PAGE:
Use this URL to cite or link to this record in EThOS: http://ethos.bl.uk/OrderDetails.do?uin=uk.bl.ethos.265232
Title: Topographic learning and memory in habitat selection by Lipophrys pholis L.
Author: Dodd, Jane
Awarding Body: University of Wales, Bangor
Current Institution: Bangor University
Date of Award: 1998
Availability of Full Text:
Access through EThOS:
Access through Institution:
Abstract:
Experiments were carried out to test the ability of L. pholis to learn and remember the position of a food reward in a hierarchical maze during daily trials. This task was completed in 9 days in the presence of LegoTM landmarks. Learning did not take place in the presence of a white screen clue or in the absence of any obvious visual clues after 15 days. An attempt was made to identify the effect of a change in conditions on L. pholis who had already learned to successfully navigate the hierarchical maze, and to identify the clues utilised in learning, by altering the intra and extramaze clues. Geomagnetic, olfactory / gustatory and current direction clues were eliminated as the source of spatial information, as was the use of a cognitive map (Tolman 1948, O'Keefe & Nadel 1978). Rather, evidence suggested that the fish were learning a specific route through the hierarchical maze using the LegoTM towers as beacons, and as a prompt as to which direction to turn at important stages in the journey. This memory was retained for a period of at least 30 days. A hierarchy of clue use was suggested by the fact that the subjects used the direction of entry to the experimental arena, or the direction by which the experimenter left the arena just prior to a daily test, as a directional clue to the position of the reward box in the absence of Lego towers. These experiments suggested that in the wild L. pholis uses the position of local landmarks, such as rocks and clumps of algae, to direct movements towards feeding patches. A study of behaviour of L. pholis placed in a novel artificial habitat was also carried out. L. pholis moved along the edges of the objects placed in the arena, followed regularly used paths between refuges, and explored the arena from a series of "base" refuges. In the more active individuals, each refuge was investigated until the subject took up residence in a preferred refuge. This adopted shelter was often centrally placed and commanded a good view of a large area of the arena. Activity was concentrated in the more complex half of the arena and experienced fish directed their movement towards this area 24 hours after 6 hours exploration of the novel habitat. There was also evidence to suggest that certain individuals learned the position of a specific preferred refuge after the 6 hour exploratory period. Finally, the ability of L. pholis to remember the position of a refuge was tested in an artificial habitat under the influence of different clues. L. pholis learned the position of the refuge in the presence of an A4 sized black screen clue only. They responded to this clue by moving towards it and pressing themselves up against it while LegoTM towers and a white screen clue did not provoke such a response. L. pholis continued to respond to the black screen in this way even when it was moved to another location further from the refuge. After 12 days L. pholis learned to use the black screen as an indirect clue and navigate to the refuge directly without first touching it. These results suggested that when placed in a novel habitat the immediate reaction of L. pholis is to move quickly towards the first dark area they see. Later, they systematically explore all available shelters and choose a preferred one according to complexity of the surrounding habitat. With experience, they can use the position of objects around them to navigate quickly and efficiently to their preferred refuge or the nearest suitable refuge depending on the severity of the threat.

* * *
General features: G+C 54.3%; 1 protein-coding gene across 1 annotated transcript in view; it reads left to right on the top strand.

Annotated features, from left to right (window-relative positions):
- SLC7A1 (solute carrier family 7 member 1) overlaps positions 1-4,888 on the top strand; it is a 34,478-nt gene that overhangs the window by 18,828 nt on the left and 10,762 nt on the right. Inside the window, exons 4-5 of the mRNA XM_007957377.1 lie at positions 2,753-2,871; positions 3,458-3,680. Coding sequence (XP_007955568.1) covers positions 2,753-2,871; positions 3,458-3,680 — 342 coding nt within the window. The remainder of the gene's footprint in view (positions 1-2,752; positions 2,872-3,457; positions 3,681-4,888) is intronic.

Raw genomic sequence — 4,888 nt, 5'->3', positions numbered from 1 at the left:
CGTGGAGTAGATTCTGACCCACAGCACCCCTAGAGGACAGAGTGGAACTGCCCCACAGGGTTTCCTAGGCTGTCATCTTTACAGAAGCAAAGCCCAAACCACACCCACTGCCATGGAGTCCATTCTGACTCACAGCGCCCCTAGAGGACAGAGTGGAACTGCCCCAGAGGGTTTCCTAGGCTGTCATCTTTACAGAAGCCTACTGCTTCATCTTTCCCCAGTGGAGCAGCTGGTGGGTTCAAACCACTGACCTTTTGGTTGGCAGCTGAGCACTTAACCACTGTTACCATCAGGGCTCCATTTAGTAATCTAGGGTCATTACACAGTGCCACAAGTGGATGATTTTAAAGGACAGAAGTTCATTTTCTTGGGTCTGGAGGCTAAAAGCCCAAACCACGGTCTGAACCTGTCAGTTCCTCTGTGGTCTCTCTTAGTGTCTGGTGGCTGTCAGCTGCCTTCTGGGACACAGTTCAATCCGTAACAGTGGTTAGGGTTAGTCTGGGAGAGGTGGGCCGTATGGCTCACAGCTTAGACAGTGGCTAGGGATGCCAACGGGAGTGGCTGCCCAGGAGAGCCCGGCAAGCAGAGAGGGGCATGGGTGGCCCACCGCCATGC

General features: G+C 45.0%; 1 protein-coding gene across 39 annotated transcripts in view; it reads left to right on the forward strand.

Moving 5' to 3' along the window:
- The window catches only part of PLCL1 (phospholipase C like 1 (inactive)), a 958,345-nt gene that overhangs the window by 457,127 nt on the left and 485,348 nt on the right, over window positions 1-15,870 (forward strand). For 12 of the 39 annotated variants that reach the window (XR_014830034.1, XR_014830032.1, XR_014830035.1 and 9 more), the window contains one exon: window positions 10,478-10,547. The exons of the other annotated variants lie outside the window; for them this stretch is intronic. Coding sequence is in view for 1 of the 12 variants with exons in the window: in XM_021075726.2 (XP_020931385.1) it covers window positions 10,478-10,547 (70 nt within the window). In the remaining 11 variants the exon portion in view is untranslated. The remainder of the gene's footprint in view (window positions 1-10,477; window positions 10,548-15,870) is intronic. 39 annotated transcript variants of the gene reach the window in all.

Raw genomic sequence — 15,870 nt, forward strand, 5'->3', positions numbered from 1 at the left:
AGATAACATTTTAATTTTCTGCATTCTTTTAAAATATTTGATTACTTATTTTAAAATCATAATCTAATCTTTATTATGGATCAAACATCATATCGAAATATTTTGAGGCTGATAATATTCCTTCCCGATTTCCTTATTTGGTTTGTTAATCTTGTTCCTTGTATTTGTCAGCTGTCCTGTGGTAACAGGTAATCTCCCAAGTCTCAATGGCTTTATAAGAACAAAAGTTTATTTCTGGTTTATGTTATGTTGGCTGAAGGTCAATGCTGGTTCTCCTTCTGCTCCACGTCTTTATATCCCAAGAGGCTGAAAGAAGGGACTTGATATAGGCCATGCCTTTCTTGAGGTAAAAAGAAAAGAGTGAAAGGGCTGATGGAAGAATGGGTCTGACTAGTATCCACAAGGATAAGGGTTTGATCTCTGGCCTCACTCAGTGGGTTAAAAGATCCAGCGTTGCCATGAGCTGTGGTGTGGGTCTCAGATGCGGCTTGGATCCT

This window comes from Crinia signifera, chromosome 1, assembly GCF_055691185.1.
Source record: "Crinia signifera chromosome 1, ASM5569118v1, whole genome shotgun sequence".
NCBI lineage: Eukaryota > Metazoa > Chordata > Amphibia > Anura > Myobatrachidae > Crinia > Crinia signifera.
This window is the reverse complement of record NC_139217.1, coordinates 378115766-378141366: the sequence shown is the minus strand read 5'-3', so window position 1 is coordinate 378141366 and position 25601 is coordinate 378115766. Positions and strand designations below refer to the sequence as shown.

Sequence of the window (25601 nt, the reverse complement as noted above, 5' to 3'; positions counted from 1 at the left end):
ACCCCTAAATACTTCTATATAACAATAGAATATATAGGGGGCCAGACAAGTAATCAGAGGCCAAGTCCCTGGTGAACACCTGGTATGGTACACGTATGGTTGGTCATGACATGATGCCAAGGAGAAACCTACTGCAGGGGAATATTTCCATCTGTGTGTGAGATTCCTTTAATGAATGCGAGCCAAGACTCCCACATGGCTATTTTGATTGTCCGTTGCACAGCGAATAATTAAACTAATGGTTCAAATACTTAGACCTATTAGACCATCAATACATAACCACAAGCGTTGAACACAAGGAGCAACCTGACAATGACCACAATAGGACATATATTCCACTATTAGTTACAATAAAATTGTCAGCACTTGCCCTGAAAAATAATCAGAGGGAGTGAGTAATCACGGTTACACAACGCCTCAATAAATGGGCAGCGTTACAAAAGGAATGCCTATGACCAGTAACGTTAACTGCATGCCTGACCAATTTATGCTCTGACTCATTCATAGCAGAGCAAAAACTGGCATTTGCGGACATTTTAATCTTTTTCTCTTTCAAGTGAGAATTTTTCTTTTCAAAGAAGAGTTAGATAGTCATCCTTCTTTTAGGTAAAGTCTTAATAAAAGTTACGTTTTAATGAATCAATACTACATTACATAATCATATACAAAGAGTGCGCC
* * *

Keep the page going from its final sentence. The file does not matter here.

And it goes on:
Supervisor: Not available Sponsor: Not available
Qualification Name: Thesis (Ph.D.) Qualification Level: Doctoral
EThOS ID: uk.bl.ethos.265232  DOI: Not available
Keywords: Ecology Ecology
Share: